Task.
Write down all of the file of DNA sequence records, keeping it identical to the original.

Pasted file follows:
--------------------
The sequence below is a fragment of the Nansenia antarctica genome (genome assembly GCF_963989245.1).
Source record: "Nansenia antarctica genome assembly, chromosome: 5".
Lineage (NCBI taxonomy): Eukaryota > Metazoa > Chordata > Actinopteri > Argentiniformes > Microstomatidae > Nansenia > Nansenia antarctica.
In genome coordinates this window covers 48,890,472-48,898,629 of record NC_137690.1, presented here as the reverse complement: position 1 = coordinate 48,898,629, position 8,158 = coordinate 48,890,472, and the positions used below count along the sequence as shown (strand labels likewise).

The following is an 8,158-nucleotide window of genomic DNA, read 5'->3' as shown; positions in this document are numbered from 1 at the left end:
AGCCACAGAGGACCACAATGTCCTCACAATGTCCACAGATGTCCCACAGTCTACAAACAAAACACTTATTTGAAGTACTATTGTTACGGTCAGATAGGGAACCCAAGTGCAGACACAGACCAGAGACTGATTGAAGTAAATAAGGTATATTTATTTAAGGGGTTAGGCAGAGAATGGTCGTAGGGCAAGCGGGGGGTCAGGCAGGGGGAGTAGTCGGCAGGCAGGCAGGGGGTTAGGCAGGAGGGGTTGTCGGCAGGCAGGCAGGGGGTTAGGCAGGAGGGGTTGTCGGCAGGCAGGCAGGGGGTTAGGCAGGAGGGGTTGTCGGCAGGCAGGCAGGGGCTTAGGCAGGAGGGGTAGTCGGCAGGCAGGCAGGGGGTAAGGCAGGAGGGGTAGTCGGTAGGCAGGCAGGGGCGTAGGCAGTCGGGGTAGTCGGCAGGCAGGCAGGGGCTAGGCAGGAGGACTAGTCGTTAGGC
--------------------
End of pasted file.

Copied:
The sequence below is a fragment of the Nansenia antarctica genome (genome assembly GCF_963989245.1).
Source record: "Nansenia antarctica genome assembly, chromosome: 5".
Lineage (NCBI taxonomy): Eukaryota > Metazoa > Chordata > Actinopteri > Argentiniformes > Microstomatidae > Nansenia > Nansenia antarctica.
In genome coordinates this window covers 48,890,472-48,898,629 of record NC_137690.1, presented here as the reverse complement: position 1 = coordinate 48,898,629, position 8,158 = coordinate 48,890,472, and the positions used below count along the sequence as shown (strand labels likewise).

The following is an 8,158-nucleotide window of genomic DNA, read 5'->3' as shown; positions in this document are numbered from 1 at the left end:
AGCCACAGAGGACCACAATGTCCTCACAATGTCCACAGATGTCCCACAGTCTACAAACAAAACACTTATTTGAAGTACTATTGTTACGGTCAGATAGGGAACCCAAGTGCAGACACAGACCAGAGACTGATTGAAGTAAATAAGGTATATTTATTTAAGGGGTTAGGCAGAGAATGGTCGTAGGGCAAGCGGGGGGTCAGGCAGGGGGAGTAGTCGGCAGGCAGGCAGGGGGTTAGGCAGGAGGGGTTGTCGGCAGGCAGGCAGGGGGTTAGGCAGGAGGGGTTGTCGGCAGGCAGGCAGGGGGTTAGGCAGGAGGGGTTGTCGGCAGGCAGGCAGGGGCTTAGGCAGGAGGGGTAGTCGGCAGGCAGGCAGGGGGTAAGGCAGGAGGGGTAGTCGGTAGGCAGGCAGGGGCGTAGGCAGTCGGGGTAGTCGGCAGGCAGGCAGGGGCTAGGCAGGAGGACTAGTCGTTAGGC